Thank you for your comment. To answer your question, I don’t add taurine to anything because prior to feeding raw a few years ago, I fed Nature’s Logic which has enough taurine from the natural ingredients it is made of. The cat and dog food were both the same ingredients at the time, but since I haven’t fed it for a few years, I’m not sure if that is still the case.
According to their FAQ page about taurine not being listed on their cat food, this is Nature’s Logic’s reply: “When taurine is listed as an ingredient on a product’s ingredient panel, this means the base diet contains inadequate levels of natural taurine and the producer has added a man-made synthetic form of this required amino acid to the diet mixture to meet adequacy. No taurine is listed on any Nature’s Logic ingredient panel because the natural ingredients of the diet contain adequate amounts of natural taurine from the high levels of meat, poultry, and organ tissue ingredients. This is the way cats should derive all their needed protein, including taurine.” Here is the link to Nature’s Logic FAQ page which contains this information, https://www.natureslogic.com/faq/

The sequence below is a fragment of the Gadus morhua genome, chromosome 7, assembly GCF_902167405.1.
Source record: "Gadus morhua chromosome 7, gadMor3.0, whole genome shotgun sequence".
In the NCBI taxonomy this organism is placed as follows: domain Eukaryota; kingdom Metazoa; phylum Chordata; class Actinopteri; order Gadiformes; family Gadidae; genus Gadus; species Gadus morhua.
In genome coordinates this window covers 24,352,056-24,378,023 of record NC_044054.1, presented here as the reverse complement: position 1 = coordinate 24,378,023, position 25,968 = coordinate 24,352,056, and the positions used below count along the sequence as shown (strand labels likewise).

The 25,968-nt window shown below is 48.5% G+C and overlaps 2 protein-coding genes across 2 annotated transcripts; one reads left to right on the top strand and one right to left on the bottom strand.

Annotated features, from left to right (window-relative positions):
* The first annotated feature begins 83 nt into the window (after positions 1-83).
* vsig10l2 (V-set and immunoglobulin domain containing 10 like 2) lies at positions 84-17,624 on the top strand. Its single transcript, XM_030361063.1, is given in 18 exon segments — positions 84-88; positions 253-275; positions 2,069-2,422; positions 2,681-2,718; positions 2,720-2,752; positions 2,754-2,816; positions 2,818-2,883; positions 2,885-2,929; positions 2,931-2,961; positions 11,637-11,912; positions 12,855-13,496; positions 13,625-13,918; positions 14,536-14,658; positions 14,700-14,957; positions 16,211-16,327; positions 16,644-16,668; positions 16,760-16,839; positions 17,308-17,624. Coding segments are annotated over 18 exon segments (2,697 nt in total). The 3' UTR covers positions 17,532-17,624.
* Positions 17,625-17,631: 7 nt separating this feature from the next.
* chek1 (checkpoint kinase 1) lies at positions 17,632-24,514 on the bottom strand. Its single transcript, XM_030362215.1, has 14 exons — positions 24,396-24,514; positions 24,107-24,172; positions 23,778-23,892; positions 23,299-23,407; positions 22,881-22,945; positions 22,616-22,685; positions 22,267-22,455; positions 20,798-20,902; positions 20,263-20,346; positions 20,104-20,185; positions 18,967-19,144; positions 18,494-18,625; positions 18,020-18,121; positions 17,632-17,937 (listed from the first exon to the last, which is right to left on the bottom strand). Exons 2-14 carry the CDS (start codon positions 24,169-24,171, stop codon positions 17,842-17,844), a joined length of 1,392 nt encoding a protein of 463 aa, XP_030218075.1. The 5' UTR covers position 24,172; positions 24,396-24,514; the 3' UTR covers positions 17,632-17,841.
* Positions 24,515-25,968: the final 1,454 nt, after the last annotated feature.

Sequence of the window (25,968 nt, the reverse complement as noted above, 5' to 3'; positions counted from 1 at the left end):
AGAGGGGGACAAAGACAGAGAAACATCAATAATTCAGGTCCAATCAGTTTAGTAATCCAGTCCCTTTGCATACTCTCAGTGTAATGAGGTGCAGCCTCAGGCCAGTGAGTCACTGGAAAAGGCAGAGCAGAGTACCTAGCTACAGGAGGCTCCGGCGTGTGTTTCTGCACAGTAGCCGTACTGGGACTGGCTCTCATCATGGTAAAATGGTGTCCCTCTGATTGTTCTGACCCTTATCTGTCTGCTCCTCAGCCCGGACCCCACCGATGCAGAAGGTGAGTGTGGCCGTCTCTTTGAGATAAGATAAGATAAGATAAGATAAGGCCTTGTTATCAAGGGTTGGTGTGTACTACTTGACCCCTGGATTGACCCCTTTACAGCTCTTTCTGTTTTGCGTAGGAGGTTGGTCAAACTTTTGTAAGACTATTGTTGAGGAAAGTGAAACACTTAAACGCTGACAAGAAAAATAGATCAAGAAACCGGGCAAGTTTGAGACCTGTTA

Since feeding raw meat, which naturally contains taurine, I have no need to add a synthetic version of it. I do know that it is sold as a separate supplement on the market, but if you are feeding raw meat, you should be ok. Dark meat will have more taurine if you are concerned and want to make sure your cat is getting enough of it. There are charts online that tell you how much taurine is in different types of meats also.